Archive for the ‘Smart Studies’
There’s more than calories to consider the next time you’re about to commit a midnight snack run with your sweetie. Researchers at Northwestern University found a link between eating during the hours your body thinks it should be sleeping and weight gain. Why does it matter when you munch? The body’s internal clock, aka circadian rhythm, may play a role in metabolism.
“We have found causal evidence that eating during the ‘wrong’ circadian time leads to weight gain in mice,” said lead researcher Deanna Arble, a doctoral candidate in Northwestern University’s Center for Sleep and Circadian Biology.
“While I do not believe the field is advanced enough to prescribe appropriate eating times for each individual, I believe we can at least say that humans should avoid eating during their normal sleeping phase because this could lead to increased weight gain,” she said.
Mice fed high-fat diets during their normal sleeping hours for six weeks gained 28 percent more weight than mice who chowed down during their normal waking hours. The sleepy eaters’ overall weight gain was also made up of more fat and they were less active than regular eaters. Continue Reading →
A new study by researchers at Wake Forest University School of Medicine found that social stress may lead to heart disease by causing the body to deposit more visceral fat in the abdominal cavity and speeding up the buildup of harmful plaque in blood vessels—the perfect storm for the world’s number one killer.
Obesity and heart disease have also been linked to lower socioeconomic status, and Carol A. Shively, Ph.D., a professor of pathology and the study’s principal investigator, says it may be because the fewer resources you have to buffer yourself from the stresses of life (aka bills, long hours at work, hard-to-please bosses, or staying in an unhealthy relationship), the more likely you are to experience these health problems.
But why do they think it’s stress and not just multiple meals off the Dollar Menu? Continue Reading →
Summer is synonymous with BBQs and picnics—and all of the mayo-heavy salads that tend to go with them! But take away the pudge-inducing dressing, and cole slaw, one of the most commonly consumed sides, is actually a nutritional superstar.
That’s because cole slaw’s base is cabbage, a power-packed cruciferous veggie that’s been shown to do everything from protect cells from damaging free radicals to lower the risk of cancer—even better than fruits and other veggies, as the phytonutrients in cruciferous kinds (others include broccoli, cauliflower, and kale), work on a deeper cellular level. In fact, researchers at the Fred Hutchinson Cancer Research Center in Seattle found that men who had 28 servings of veggies a week had a 35 percent lower chance of developing prostate cancer, but guys who consumed just three or more servings of cruciferous veggies each week had a 44 percent lower risk of developing the disease. And cabbage is also packed with vitamins K, C, and A!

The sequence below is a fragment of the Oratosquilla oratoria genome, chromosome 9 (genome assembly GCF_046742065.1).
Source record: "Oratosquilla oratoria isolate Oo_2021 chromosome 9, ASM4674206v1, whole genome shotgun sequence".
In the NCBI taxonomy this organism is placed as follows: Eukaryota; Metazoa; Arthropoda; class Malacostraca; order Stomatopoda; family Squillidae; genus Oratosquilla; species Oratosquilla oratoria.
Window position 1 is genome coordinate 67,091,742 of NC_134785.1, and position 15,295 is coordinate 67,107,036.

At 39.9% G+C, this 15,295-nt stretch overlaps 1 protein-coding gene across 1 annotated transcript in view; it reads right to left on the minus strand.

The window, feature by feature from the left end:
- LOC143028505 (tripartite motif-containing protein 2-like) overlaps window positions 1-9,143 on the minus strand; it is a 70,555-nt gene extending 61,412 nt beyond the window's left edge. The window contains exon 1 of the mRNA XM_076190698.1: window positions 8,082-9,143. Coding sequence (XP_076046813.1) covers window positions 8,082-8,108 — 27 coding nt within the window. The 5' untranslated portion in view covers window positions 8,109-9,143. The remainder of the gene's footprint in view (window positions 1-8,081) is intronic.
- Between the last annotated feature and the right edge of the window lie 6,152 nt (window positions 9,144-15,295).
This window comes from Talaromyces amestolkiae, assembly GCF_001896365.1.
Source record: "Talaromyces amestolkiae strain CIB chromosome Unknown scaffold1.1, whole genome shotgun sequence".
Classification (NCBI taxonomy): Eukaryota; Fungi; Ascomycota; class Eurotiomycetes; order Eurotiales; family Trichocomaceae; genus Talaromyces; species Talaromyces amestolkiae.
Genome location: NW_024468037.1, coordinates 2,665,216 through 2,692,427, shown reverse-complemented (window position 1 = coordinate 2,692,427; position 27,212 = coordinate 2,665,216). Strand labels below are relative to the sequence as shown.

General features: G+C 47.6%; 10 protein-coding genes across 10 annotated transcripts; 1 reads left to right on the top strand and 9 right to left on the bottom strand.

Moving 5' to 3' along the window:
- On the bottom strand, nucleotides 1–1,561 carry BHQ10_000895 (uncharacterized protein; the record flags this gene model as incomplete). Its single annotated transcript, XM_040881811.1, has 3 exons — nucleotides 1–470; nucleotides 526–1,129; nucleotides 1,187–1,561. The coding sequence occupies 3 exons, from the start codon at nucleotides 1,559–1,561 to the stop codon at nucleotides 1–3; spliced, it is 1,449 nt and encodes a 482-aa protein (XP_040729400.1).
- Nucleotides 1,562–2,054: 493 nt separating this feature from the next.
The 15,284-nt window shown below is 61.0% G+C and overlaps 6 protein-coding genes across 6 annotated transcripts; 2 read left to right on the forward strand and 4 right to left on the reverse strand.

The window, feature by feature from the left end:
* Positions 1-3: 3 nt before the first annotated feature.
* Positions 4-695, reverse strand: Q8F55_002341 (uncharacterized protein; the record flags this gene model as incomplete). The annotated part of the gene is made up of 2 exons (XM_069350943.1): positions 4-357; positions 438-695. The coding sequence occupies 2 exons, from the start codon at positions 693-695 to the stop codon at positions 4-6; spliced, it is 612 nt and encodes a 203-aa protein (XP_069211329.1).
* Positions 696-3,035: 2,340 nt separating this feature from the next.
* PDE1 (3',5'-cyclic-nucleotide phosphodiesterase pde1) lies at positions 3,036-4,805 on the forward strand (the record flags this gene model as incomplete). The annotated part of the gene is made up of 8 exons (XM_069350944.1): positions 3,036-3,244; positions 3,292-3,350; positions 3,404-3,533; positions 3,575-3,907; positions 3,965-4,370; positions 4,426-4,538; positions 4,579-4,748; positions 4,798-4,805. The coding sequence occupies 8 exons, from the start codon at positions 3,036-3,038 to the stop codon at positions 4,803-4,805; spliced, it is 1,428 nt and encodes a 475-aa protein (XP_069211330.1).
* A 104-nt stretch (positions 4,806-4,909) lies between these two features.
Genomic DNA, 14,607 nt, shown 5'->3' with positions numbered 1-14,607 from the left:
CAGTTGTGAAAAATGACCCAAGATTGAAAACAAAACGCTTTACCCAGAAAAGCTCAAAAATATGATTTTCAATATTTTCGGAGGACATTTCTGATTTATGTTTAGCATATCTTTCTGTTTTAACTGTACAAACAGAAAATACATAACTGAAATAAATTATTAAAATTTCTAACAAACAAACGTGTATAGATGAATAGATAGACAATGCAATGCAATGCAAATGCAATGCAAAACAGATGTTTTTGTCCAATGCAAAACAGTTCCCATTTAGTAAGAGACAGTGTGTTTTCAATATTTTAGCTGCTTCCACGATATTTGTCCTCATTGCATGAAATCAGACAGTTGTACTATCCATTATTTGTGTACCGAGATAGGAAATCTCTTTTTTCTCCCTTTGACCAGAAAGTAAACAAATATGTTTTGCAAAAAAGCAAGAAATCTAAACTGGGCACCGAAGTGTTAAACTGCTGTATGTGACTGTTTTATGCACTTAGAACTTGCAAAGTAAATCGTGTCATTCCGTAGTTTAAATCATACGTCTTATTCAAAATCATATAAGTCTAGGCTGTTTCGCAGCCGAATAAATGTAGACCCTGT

So if you or your BFB loves that BBQ and cole slaw, whip up this guilt-free version. Not only does it taste good, but it’s amazingly good for you, too!
Super-Good, Totally Guilt-Free Cole Slaw
1 14-ounce bag of pre-shredded cole slaw mix (You’ll find it with the bagged lettuce!)
1/2 cup fat-free Greek yogurt
1/2 cup low-fat or fat-free mayo
1 Tbsp. white wine vinegar
2 Tsp. horseradish (optional)
1 Tsp. sugar or 1 package stevia, or to taste
2 Tbsp. milk or water
Salt and pepper to taste
Milk all ingredients in large bowl. Serve immediately or chill.
A new survey from Woman’s Day asked 35,000 women to weigh in on whether or not they actually were happy in their happily-ever-after lives. The result? Surprisingly, say study authors, married women weren’t all that blissful. In fact, 52 percent of them said they didn’t think their husband was their soul mate, 72 percent have considered leaving him at some point, more than half were bored in bed or couldn’t even remember the last time they were intimate, and 79 percent wished they were having sex more often. Continue Reading →
If the fear of guzzling down hundreds of sugar-filled calories hasn’t been enough to curb your—or your honey’s—cola consumption, this new study might help you both kick the can (or, um, two-liter bottle) for good. German researchers have linked excessive cola consumption—two or more liters of pop a day—to hypokalemia, a potassium deficiency that can lead to muscle weakness and heart problems. The soft-drink offenders that could cause you to tire out too quickly at the gym? Glucose, fructose (aka, sugar), and caffeine.
But what about non-cola sodas? And does diet soda count, too? I wrote to Dr. Clifford Packer from the Louis Stokes Cleveland VA Medical Centre in Ohio (who has also looked at this phenomenon and seen this problem crop up in his own patients) to get his thoughts on why some soda addicts are suffering. Continue Reading →
The Big Fat Truth: Stop treating it like the dirty F-word. Here’s why you need fat to lose weight, improve your mood and boost your immune system